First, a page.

Russell Harvard at the Mark Taper Forum in Los Angeles. (Katie Falkenberg, Los Angeles…)
Russell Harvard plays the deaf brother in a dysfunctional family in "Tribes" at the Mark Taper Forum through April 14. The Austin, Texas-based actor, who won a Drama League Award for the role off-Broadway, will move with the production to the La Jolla Playhouse from June 25 through July 21. He spoke in his Taper dressing room.
FULL COVERAGE: 2013 Spring arts preview
Do you feel sympathetic to your character, who feels marginalized because he's deaf?
I do, but not with my family. With my family, we all speak the same language.
Your parents are deaf, so what do you speak at home?
ASL [American Sign Language]. The funny thing is my mom decided to send me to an oral school [for deaf children who learn to lip-read] because of my ability to speak. My aunt is hard of hearing, so when I was a kid, she'd get me to speak and realized I could hear a little bit. But I was not happy there. I remember crying and not wanting to go. They wouldn't let you sign at all, and you would have to speak all the time. It didn't feel right. My mom took me to a deaf school [that used ASL], and I was happy.
The play explores the debate between signing and lip-reading. Where do you stand?
My nephew is the fourth-generation [deaf relative]. He's 2 years old. I told my sister-in-law I think that maybe Rex, my nephew, should get a hearing aid and be able to practice speaking because I think he can hear a little bit and I don't want him to be behind. I want him to have the best of both worlds. I think to have both would be good, but I use ASL very frequently.
I got the sense that there's a political aspect to the debate, that it isn't only about what feels right but that sign language is considered by some the morally correct way to go.
Hearing parents with a deaf child would rather go in the direction of lips. [Or] Cochlear implants, and then the child would hear them.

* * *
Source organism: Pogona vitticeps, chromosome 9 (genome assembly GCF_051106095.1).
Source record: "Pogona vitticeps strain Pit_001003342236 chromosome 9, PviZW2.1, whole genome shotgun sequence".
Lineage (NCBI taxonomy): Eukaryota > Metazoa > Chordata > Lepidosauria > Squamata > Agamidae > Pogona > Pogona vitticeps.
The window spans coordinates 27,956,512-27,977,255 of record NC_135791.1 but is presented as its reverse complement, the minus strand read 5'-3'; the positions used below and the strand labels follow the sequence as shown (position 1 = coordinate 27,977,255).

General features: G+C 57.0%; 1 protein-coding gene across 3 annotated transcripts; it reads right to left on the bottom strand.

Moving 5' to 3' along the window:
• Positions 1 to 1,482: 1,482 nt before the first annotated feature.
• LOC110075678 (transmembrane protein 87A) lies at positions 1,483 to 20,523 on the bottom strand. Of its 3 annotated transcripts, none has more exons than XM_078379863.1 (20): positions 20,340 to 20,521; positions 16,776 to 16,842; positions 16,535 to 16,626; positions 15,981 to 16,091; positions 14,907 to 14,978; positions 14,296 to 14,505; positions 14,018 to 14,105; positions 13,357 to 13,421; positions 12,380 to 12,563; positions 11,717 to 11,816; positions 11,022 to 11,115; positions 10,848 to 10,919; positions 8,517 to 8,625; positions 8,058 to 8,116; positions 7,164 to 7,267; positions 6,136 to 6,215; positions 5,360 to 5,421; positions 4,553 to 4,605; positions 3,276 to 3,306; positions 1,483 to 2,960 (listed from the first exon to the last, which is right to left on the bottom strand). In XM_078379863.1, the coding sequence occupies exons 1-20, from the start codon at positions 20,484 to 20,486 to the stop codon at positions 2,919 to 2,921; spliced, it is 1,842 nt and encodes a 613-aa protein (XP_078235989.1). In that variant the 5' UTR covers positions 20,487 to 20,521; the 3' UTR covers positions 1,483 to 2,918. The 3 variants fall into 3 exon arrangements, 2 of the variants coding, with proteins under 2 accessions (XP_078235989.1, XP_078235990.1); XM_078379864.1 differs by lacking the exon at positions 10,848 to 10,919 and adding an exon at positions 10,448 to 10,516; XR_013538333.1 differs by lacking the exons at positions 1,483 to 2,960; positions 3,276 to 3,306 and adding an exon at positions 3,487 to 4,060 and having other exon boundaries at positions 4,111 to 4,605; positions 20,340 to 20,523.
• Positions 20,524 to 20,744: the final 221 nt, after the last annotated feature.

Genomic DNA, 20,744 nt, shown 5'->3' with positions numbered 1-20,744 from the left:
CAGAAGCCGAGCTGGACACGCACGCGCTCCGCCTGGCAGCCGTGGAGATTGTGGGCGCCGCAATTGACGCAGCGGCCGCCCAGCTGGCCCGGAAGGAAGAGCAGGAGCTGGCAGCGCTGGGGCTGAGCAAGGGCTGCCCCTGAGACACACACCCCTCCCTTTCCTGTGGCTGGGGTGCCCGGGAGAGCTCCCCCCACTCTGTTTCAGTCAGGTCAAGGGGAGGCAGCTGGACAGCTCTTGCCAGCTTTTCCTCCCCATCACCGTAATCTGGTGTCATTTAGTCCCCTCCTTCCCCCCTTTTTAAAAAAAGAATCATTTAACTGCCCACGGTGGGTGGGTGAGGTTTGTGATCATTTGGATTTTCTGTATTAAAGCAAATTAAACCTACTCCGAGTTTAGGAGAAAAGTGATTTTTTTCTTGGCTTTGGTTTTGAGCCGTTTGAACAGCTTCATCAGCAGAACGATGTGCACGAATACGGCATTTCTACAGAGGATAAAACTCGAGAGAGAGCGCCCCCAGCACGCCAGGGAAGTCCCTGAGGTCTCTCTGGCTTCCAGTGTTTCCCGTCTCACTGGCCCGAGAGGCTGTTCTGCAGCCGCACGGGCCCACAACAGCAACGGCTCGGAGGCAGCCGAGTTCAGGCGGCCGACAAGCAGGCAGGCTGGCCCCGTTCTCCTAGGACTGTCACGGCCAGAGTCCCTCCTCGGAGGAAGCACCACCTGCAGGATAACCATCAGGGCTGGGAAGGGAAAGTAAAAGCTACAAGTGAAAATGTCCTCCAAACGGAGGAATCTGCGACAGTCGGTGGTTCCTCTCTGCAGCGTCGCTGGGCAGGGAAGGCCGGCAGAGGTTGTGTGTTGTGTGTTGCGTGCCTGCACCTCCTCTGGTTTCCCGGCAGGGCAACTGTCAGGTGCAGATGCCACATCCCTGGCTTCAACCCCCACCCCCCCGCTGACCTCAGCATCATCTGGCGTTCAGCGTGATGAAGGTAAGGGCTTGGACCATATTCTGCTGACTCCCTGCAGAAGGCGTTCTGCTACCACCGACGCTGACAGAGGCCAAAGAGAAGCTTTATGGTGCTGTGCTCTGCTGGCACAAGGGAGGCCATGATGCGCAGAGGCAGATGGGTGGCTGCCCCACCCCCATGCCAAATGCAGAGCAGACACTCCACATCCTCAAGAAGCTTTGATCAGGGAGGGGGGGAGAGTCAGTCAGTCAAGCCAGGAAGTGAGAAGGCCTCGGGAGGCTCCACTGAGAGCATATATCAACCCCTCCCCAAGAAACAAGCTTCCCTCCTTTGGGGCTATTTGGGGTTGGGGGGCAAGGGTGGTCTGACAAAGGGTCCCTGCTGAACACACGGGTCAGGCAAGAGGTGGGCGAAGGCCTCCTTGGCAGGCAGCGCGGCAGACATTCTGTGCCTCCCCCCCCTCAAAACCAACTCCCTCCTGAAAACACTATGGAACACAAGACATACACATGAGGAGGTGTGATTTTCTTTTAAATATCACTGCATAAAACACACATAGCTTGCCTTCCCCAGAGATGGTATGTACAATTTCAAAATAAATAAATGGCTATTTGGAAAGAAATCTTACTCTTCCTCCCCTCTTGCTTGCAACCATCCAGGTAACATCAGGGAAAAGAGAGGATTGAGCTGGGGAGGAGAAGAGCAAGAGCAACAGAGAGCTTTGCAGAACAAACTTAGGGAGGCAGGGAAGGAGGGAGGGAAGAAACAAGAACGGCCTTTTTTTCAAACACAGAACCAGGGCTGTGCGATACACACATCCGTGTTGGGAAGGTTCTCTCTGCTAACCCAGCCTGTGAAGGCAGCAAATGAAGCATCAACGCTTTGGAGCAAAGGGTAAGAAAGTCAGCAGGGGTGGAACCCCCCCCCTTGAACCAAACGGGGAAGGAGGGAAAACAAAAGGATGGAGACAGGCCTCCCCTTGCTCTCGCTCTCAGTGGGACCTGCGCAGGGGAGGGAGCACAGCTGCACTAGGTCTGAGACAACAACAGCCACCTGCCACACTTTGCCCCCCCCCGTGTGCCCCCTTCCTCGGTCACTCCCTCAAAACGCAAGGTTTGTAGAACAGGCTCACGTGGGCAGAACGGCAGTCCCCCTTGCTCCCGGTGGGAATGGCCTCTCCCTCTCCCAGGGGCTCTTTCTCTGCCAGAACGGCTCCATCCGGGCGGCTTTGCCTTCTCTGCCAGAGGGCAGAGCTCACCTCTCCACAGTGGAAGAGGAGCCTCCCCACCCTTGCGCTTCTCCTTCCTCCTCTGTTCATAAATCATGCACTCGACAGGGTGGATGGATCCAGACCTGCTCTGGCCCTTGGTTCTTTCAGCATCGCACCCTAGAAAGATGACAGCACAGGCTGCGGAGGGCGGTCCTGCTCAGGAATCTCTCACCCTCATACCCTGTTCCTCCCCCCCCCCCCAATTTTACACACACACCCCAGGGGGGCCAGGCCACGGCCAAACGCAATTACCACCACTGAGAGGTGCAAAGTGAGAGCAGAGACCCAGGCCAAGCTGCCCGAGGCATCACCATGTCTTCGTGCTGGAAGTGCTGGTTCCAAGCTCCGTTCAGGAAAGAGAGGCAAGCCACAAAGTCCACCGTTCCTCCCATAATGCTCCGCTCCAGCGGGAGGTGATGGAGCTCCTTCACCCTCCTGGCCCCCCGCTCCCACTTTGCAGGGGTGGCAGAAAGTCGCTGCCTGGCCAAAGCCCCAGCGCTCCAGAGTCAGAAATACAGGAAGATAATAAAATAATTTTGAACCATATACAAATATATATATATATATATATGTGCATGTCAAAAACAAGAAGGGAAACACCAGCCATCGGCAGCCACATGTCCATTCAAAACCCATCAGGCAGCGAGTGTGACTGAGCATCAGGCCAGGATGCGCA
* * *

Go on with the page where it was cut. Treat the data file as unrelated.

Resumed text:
To be like them.
Yeah. I wanted a cochlear implant. Before, I was totally against it.
It might sound funny, but I'm afraid that in the future, the deaf community culture would be extinct because technology is taking over and there would be no more deaf people. In the future, genetic engineering, cochlear implants, the language will be forgotten — I was really terrified of that.
Why is it important to keep the deaf community's status quo rather than enhance any hearing ability they may have?
It's a sense of belonging. It's where I feel comfortable, and to lose that is scary. I feel safe with that.
So it sounds like you were concerned about losing your tribe in your own life. You have some limited hearing?
I have some vestigial hearing. I can hear music, I can hear cues [onstage].
I've read that you perform music at deaf cultural events. How do you perform it, and how does the audience appreciate it?
Through their eyes. I read song lyrics to find out whether they're good songs to translate into American Sign Language. I perform with my body language, sometimes I do some kind of dance. We made some music videos that are on YouTube. I made one in New York City on the subway at 2 a.m.
Your girlfriend in "Tribes," Sylvia, talks about the hierarchical nature of deaf society. What's that about?
For example, me coming from a deaf family — I'm on the top. We're proud of our language, our culture, our arts. Then there's the deaf child of hearing parents. He may not have the signing skill because the parents want him to [read lips] and they put him in a deaf school late. And another child coming from a deaf family who signs well, they probably wouldn't interact. If I'm at Gallaudet University [for the deaf and hard of hearing] and I'm talking on my phone, they'd be like, "Why are you talking on your cellphone on campus? Don't do that." They know I'm from a deaf family, and we have that bond, and they're saying, "I can't understand what you're saying, and you're doing it in front of me." That's a little bit offensive to them, and I have to be careful. I don't do that on campus.
I think it's interesting that some deaf people think the greatest good is to be as deaf as possible. Maybe that's a reaction to the negative judgments they perceive from hearing people — for them it's super-positive because hearing people think deafness is negative. I was also surprised to learn in the play that ASL has its own grammar.
And surprisingly, I don't know it. I've never taken an ASL class. But usually in ASL, you can break rules and play with words. Like Sylvia says [in the play], "'Who's that man?' You change it to 'that man, who?'" I had my friend tell me I should take ASL, because it's my language. I should know the grammar to my own language.
When you played Daniel Day-Lewis' character's son in "There Will Be Blood," which takes place a century ago, you had to learn a less evolved form of sign language?